by Jocelyn Moss
From the Marin County Historical Society Magazine, vol. XVI, no. 1, 1991, pp. 12–13.
The eleven acre parcel on Mission Street in San Rafael was originally owned by Sidney V. Smith, one of the founders of the San Rafael and San Quentin Railroad. Mrs. Ella Parks tore down his house when she bought the property. Mrs. Parks hired the well-known architect, Clinton Day, to design her new home. He built her a beautiful mansion that included a profusion of gables, dormers and bay windows that fulfilled every Victorian fantasy. Inside there are parquet floors and stained glass windows. When the house was built, it was not thought bad manners to show off one's wealth.
The Robert Dollar family came to San Rafael in 1888. At first they rented one of the cottages attached to the old Tamalpais Hotel. but when the Mount Tamalpais Military Academy took over that property, the family moved to 115 J Street. They lived there until 1906 when they bought Mrs. Parks home. The family became associated with the home and it was locally known as the Dollar Home. Robert Dollar lived there until he died in 1932. The grandchildren lived there at various times as necessary. After Robert Dollar's death, his widow retained the home until her death in 1941. J. Harold dollar lived in the house until he died and then his son, Robert Dollar 11 lived there until 1943. Diana Dollar Higgenbotham with her husband Joe and two daughters spruced up the place and moved in during the 1950's. In 1968, Joe Higgenbotham died and Diana wanted to move out of the big old house. She had been the first to call the house "Falkirk" after the birthplace of her grandfather.
In the 1970's the family talked about selling the eleven acres to build townhouses and condominiums. Local people who loved the house banded together under the leadership of Fred and Mary Dekker to save Falkirk. They formed the San Rafael Historic Preservation Commission. This was the group that worked to bring the issue to the people. It was this group that succeeded in getting National Landmark status for Falkirk when it was placed on the National Register of Historic Places. The Commission proceeded to have a study done to determine the best use for Falkirk. The study suggested that Falkirk would make a wonderful cultural center. And so it has!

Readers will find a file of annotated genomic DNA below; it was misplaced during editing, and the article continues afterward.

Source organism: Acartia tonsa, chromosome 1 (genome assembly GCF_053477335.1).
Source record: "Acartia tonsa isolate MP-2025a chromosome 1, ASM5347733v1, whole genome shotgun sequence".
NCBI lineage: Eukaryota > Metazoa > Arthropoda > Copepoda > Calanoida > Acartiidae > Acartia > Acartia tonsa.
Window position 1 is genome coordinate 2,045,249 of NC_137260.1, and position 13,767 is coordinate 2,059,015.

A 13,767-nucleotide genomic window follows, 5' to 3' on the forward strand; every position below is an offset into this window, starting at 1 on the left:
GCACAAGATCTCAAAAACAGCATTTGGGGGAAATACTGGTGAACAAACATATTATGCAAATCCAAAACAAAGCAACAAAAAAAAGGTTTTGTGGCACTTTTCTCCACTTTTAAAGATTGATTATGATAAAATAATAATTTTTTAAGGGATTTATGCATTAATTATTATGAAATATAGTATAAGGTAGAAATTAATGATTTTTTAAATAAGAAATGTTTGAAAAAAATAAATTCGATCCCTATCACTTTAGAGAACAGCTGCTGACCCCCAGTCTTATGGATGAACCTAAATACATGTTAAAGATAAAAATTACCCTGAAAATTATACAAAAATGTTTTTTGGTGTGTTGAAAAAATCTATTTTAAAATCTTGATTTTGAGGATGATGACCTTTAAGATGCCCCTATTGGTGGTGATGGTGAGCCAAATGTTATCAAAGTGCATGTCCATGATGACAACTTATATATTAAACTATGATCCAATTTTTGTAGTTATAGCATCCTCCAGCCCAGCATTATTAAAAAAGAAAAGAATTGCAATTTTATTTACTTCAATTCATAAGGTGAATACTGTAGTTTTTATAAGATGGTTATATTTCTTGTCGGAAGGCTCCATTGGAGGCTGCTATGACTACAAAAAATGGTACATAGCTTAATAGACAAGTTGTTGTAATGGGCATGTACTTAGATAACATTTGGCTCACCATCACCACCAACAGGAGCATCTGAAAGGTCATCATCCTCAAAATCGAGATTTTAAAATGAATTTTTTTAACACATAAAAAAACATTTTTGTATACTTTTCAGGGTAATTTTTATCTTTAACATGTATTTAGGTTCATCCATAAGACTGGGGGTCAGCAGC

In 1974 the San Rafael City Manager negotiated with the Dollar estate to buy the house for $250,000. The City of San Rafael put the issue to the voters to see if they were willing to tax themselves to acquire Falkirk. The tax passed, approved by 65% of the voters. In 1975 the new Falkirk Community Cultural Center opened. The second floor was remodeled as an art gallery. Now Falkirk hosts art exhibits, writers workshops and other cultural events. The building may be rented for weddings and private parties.
And thus it is possible for the whole community to enjoy the beautiful grounds and the splendid Victorian home.
The Falkirk Community Cultural Commission was incorporated as Marin Heritage which continues to encourage the preservation of historical buildings. This group continues its interest in Falkirk. Recently, they restored the greenhouse that was originally built in 1927.
Because of Falkirk, San Rafael has entered a sister city relationship with Falkirk, Scotland, the birthplace of Robert Dollar. by arrangement of the Caledonia Club and the City of San Rafael, Falkirk received a replica of the lampposts in Falkirk, Scotland. A ceremony was held on August 31, 1989 with some of the Dollar family members in attendance.
Falkirk maintains a place in the heart of San Rafael not only as a fine example of Victorian architecture or as the historical home of the Dollar family but more so as a vital community resource for display and promotion of the arts.